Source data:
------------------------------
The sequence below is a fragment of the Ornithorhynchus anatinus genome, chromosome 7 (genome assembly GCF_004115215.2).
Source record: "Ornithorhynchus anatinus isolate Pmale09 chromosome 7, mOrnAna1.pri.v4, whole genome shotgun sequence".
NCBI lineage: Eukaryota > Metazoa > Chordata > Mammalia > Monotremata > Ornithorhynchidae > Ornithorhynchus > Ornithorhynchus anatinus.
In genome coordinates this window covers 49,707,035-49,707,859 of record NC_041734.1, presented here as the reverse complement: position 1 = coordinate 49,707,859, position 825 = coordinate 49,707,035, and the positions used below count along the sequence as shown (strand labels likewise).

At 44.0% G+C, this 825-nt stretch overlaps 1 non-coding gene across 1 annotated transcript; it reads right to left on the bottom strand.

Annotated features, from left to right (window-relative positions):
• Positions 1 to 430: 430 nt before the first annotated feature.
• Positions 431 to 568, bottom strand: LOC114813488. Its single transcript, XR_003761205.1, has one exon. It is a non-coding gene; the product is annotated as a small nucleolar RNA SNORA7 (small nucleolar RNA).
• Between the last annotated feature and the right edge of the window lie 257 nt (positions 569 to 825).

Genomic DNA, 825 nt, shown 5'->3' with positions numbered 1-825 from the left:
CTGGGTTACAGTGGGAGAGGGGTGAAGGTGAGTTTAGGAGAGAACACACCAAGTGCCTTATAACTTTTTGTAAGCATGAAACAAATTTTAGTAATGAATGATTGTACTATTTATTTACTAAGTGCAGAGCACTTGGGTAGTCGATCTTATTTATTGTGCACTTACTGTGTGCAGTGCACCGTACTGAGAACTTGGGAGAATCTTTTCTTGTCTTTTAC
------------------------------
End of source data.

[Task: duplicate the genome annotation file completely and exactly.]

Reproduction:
The sequence below is a fragment of the Ornithorhynchus anatinus genome, chromosome 7 (genome assembly GCF_004115215.2).
Source record: "Ornithorhynchus anatinus isolate Pmale09 chromosome 7, mOrnAna1.pri.v4, whole genome shotgun sequence".
NCBI lineage: Eukaryota > Metazoa > Chordata > Mammalia > Monotremata > Ornithorhynchidae > Ornithorhynchus > Ornithorhynchus anatinus.
In genome coordinates this window covers 49,707,035-49,707,859 of record NC_041734.1, presented here as the reverse complement: position 1 = coordinate 49,707,859, position 825 = coordinate 49,707,035, and the positions used below count along the sequence as shown (strand labels likewise).

At 44.0% G+C, this 825-nt stretch overlaps 1 non-coding gene across 1 annotated transcript; it reads right to left on the bottom strand.

Annotated features, from left to right (window-relative positions):
• Positions 1 to 430: 430 nt before the first annotated feature.
• Positions 431 to 568, bottom strand: LOC114813488. Its single transcript, XR_003761205.1, has one exon. It is a non-coding gene; the product is annotated as a small nucleolar RNA SNORA7 (small nucleolar RNA).
• Between the last annotated feature and the right edge of the window lie 257 nt (positions 569 to 825).

Genomic DNA, 825 nt, shown 5'->3' with positions numbered 1-825 from the left:
CTGGGTTACAGTGGGAGAGGGGTGAAGGTGAGTTTAGGAGAGAACACACCAAGTGCCTTATAACTTTTTGTAAGCATGAAACAAATTTTAGTAATGAATGATTGTACTATTTATTTACTAAGTGCAGAGCACTTGGGTAGTCGATCTTATTTATTGTGCACTTACTGTGTGCAGTGCACCGTACTGAGAACTTGGGAGAATCTTTTCTTGTCTTTTAC